May 4 (UPI) -- New lab experiments have shed light on the ability of corals in the Red Sea's Gulf of Aqaba to survive rising ocean temperatures.
When marine heatwaves strike, the algae that provide corals with nutrients and their vibrant colors abandon their homes.
The phenomenon, known as coral bleaching, has become more widespread throughout the reefs of Australia, the Maldives and the Caribbean.
However, corals living in the northern Red Sea -- where temperatures are already quite warm -- have proven mostly immune to coral bleaching.
To better understand their resiliency, researchers collected coral samples from the Gulf of Aqaba and exposed them to a range of extreme conditions.
During each of the stress tests, scientists measured the physiological and genetic responses of the corals.
Researchers published the results of the experiments this week in the journal PNAS.
"We already knew that corals in the Gulf of Aqaba, at the northern tip of the Red Sea, were particularly resistant to higher temperatures," lead study author Romain Savary said in a press release.
"But we wanted to study the full molecular mechanism behind this resistance," said Savary, a postdoctoral researcher at EPFL's Laboratory for Biological Geochemistry in Switzerland.
Currently, the temperatures Aqaba corals experience during any given top out at 27 degrees Celsius, or roughly 80 degrees Fahrenheit.
In the lab, scientists exposed the coral samples to water temperatures of 29.5, 32 and 34.5 degrees Celsius. Researchers turned up the water temperature for three hours at a time and, later, for an entire week.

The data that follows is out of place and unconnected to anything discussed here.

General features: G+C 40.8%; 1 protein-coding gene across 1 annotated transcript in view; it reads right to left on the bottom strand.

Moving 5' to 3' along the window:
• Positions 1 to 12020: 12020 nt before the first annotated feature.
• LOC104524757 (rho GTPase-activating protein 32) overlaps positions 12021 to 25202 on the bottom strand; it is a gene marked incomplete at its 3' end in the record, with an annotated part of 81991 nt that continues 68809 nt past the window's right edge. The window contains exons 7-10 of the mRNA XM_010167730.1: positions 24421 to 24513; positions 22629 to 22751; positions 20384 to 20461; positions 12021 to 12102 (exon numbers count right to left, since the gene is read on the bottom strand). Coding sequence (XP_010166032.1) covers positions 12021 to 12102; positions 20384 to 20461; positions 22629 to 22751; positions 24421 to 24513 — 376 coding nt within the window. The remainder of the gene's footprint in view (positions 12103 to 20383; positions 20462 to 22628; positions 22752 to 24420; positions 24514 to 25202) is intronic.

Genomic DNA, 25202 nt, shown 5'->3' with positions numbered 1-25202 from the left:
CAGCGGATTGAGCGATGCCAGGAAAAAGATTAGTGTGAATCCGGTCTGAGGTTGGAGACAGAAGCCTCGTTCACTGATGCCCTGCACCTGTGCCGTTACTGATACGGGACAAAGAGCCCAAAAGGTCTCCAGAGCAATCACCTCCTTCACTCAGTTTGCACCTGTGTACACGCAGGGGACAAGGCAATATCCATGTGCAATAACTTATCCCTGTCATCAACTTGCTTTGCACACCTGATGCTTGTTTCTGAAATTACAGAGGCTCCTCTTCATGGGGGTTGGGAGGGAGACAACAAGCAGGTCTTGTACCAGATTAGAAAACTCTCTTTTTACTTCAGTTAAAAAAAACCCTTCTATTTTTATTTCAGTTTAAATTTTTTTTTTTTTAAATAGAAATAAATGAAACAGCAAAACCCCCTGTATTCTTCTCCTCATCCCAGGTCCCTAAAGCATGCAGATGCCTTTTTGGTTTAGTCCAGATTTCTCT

During the experiments, scientists measured the gene expression of both the corals and their symbiotic algal companions.
The results of their experiments suggest the corals of the northern Red Sea are incredibly resilient and unlikely to lose their color even under the most dramatic ocean warming scenarios.
"The main thing we found is that these corals currently live in temperatures well below the maximum they can withstand with their molecular machinery, which means they're naturally shielded against the temperature increases that will probably occur over the next 100 or even 200 years," Savary said.
"Our measurements showed that at temperatures of up to 32 degrees Celsius, the corals and their symbiotic organisms were able to molecularly recover and acclimate to both short-term and long-term heat stress without any major consequences," Savary said.
The test results showed corals and their algal inhabitants enact a complex combination of genetic changes in response to rises in water temperature.
"Romain's research gives us insight into the specific genetic factors that allow corals to survive," said study co-author Anders Meibom, head of the LGB.
"His study also indicates that an entire symphony of genetic expression is at work to give corals this extraordinary power," Meibom said.
While the new research could help scientists identify "super corals" that are especially resistant to marine heatwaves and coral bleaching, potentially aiding conservation efforts, researchers said the best way to protect coral reefs is to reduce greenhouse gas emissions and slow climate change.
If the planet continues to warm, saving the Great Barrier Reef using coral from the northern Red Sea won't be an option.
"Corals are highly dependent on their surroundings," said Meibom. "They can adapt to new environments only after a long, natural colonization process. What's more, the Great Barrier Reef is the size of Italy -- it would be impossible to repopulate it artificially."